what is wrong
I spoke with Mr. Terrance Adams on the matter of me attending the Youth Program Assistant meeting (C.A. L. M.) held on Wednesday at 2:00pm. He has no issues with me attending the meeting; however, he did want me to inform you that today's meeting has been cancel do to adverse weather.
He has no issues with me attending the meeting; however, he did want me to inform you that today's meeting had been canceled due to adverse weather.
In your first sentence, the acronym in parentheses has two problems.
An acronym is a shortened way of naming somethine that otherwise has a long name, and the shortened name makes a word you can pronounce. You do not necessarily need the periods after each letter. That is a matter of style, not grammar. If the periods are kept, then keep the spacing the same between each one. You have no space between the firt two and a space between the others.
An example of an acronym is NASA. The shortened name is a word you can pronounce. Some acronyms become common words such as laser, scuba, and radar.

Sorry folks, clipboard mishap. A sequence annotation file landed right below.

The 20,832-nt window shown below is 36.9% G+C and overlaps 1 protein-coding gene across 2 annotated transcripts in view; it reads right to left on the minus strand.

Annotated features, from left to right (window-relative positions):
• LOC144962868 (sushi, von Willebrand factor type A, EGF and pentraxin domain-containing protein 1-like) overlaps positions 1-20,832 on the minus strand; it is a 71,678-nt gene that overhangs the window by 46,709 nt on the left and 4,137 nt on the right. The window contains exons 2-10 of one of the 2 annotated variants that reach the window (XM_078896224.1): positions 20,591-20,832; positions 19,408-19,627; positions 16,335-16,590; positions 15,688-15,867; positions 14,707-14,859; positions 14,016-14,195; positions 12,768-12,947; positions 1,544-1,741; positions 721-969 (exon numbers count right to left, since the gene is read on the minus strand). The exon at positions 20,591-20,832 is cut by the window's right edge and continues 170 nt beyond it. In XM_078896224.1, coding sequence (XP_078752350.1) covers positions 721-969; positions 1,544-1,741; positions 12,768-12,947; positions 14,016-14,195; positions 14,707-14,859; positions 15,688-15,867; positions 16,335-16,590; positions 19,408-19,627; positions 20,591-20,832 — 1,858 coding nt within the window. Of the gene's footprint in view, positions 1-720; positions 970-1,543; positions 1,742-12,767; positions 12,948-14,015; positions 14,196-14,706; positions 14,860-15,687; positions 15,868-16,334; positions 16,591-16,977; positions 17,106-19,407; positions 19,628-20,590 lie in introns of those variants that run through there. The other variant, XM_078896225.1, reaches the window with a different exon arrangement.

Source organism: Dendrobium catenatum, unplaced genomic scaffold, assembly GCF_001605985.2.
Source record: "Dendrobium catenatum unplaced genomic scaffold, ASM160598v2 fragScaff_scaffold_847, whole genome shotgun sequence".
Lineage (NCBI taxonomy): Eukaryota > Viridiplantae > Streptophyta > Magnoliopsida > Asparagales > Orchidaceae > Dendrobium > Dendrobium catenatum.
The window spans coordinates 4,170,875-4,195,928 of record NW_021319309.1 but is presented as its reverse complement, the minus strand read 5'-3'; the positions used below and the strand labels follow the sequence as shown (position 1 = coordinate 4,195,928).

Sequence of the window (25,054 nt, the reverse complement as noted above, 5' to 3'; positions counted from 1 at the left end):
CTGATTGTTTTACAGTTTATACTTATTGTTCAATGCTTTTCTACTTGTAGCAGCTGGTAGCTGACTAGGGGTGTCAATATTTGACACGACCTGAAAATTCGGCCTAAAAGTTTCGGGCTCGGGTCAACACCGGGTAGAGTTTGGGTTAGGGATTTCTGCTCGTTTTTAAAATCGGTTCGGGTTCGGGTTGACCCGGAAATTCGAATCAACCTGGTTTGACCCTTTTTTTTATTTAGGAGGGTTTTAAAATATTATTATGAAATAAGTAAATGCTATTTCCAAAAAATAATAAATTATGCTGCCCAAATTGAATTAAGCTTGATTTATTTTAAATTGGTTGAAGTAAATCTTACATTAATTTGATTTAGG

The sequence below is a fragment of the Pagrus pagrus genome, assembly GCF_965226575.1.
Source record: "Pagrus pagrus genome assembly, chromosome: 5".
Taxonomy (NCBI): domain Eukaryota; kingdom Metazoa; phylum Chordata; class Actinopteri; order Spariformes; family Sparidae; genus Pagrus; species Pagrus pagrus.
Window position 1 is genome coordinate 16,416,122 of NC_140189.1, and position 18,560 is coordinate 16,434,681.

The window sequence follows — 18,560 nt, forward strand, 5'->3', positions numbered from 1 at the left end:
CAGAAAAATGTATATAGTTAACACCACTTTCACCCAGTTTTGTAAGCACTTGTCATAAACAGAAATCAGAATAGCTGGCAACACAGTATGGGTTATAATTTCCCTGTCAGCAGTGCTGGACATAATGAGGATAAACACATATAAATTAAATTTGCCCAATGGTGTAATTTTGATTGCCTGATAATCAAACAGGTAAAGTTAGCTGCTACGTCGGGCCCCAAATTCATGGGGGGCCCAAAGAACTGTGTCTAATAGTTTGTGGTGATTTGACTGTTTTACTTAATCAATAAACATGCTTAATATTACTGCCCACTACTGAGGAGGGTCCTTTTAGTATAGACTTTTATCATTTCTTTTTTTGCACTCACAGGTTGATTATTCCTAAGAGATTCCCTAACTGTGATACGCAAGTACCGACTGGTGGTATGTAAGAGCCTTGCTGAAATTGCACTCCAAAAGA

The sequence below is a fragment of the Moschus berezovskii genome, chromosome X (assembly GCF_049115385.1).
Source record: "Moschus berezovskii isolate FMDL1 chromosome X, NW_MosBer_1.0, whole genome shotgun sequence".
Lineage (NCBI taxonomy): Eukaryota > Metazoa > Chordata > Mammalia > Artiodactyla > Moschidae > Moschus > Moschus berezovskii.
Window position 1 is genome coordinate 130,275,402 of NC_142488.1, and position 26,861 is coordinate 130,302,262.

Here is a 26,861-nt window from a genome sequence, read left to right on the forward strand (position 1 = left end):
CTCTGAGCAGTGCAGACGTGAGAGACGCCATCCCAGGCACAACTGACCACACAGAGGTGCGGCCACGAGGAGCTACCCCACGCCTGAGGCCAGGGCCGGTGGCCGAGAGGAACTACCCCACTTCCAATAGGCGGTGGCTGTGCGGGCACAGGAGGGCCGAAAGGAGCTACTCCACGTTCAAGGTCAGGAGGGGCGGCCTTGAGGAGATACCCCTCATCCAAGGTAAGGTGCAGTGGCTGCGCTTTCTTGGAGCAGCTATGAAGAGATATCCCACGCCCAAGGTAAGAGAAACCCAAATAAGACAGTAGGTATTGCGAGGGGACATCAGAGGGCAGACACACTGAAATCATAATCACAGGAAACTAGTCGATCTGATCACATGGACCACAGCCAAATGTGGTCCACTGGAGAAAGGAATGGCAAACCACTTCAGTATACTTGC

Another way to shorten a long name is initialization. This is when we use the beginning letters but it doesn't make a pronounceable word: CIA, FYI, HR.
When we have a long name that will be used repeatedly throughout an article or essay, we spell out the entire name the first time and immediately write the shortened version inside parentheses. Then, the shortened version can be used alone each time after that.
The problem is that your acronym seems to have absolutely nothing to do with the long name before it. What does CALM stand for? Certainly not "Youth Program Assistant Meeting."
|link comment||answered Feb 13 '14 at 14:20 Patty T Grammarly Fellow|
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